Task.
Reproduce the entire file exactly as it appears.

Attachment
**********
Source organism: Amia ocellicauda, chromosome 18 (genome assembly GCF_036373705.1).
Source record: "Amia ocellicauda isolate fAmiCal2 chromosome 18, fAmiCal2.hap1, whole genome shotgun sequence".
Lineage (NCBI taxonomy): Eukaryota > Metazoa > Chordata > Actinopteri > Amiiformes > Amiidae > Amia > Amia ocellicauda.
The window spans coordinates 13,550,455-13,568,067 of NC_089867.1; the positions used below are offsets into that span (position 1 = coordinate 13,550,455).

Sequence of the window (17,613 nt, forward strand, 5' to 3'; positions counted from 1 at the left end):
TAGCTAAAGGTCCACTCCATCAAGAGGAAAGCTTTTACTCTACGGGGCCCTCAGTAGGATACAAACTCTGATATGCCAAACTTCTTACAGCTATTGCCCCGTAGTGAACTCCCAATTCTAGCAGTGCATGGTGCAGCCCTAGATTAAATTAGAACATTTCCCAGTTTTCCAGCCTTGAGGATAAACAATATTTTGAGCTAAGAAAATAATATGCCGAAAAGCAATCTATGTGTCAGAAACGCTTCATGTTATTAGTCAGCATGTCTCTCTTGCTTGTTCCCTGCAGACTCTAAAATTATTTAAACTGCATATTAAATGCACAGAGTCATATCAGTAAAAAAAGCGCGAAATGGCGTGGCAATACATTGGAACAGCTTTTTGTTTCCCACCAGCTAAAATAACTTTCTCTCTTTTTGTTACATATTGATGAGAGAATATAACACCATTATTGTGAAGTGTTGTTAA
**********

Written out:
Source organism: Amia ocellicauda, chromosome 18 (genome assembly GCF_036373705.1).
Source record: "Amia ocellicauda isolate fAmiCal2 chromosome 18, fAmiCal2.hap1, whole genome shotgun sequence".
Lineage (NCBI taxonomy): Eukaryota > Metazoa > Chordata > Actinopteri > Amiiformes > Amiidae > Amia > Amia ocellicauda.
The window spans coordinates 13,550,455-13,568,067 of NC_089867.1; the positions used below are offsets into that span (position 1 = coordinate 13,550,455).

Sequence of the window (17,613 nt, forward strand, 5' to 3'; positions counted from 1 at the left end):
TAGCTAAAGGTCCACTCCATCAAGAGGAAAGCTTTTACTCTACGGGGCCCTCAGTAGGATACAAACTCTGATATGCCAAACTTCTTACAGCTATTGCCCCGTAGTGAACTCCCAATTCTAGCAGTGCATGGTGCAGCCCTAGATTAAATTAGAACATTTCCCAGTTTTCCAGCCTTGAGGATAAACAATATTTTGAGCTAAGAAAATAATATGCCGAAAAGCAATCTATGTGTCAGAAACGCTTCATGTTATTAGTCAGCATGTCTCTCTTGCTTGTTCCCTGCAGACTCTAAAATTATTTAAACTGCATATTAAATGCACAGAGTCATATCAGTAAAAAAAGCGCGAAATGGCGTGGCAATACATTGGAACAGCTTTTTGTTTCCCACCAGCTAAAATAACTTTCTCTCTTTTTGTTACATATTGATGAGAGAATATAACACCATTATTGTGAAGTGTTGTTAA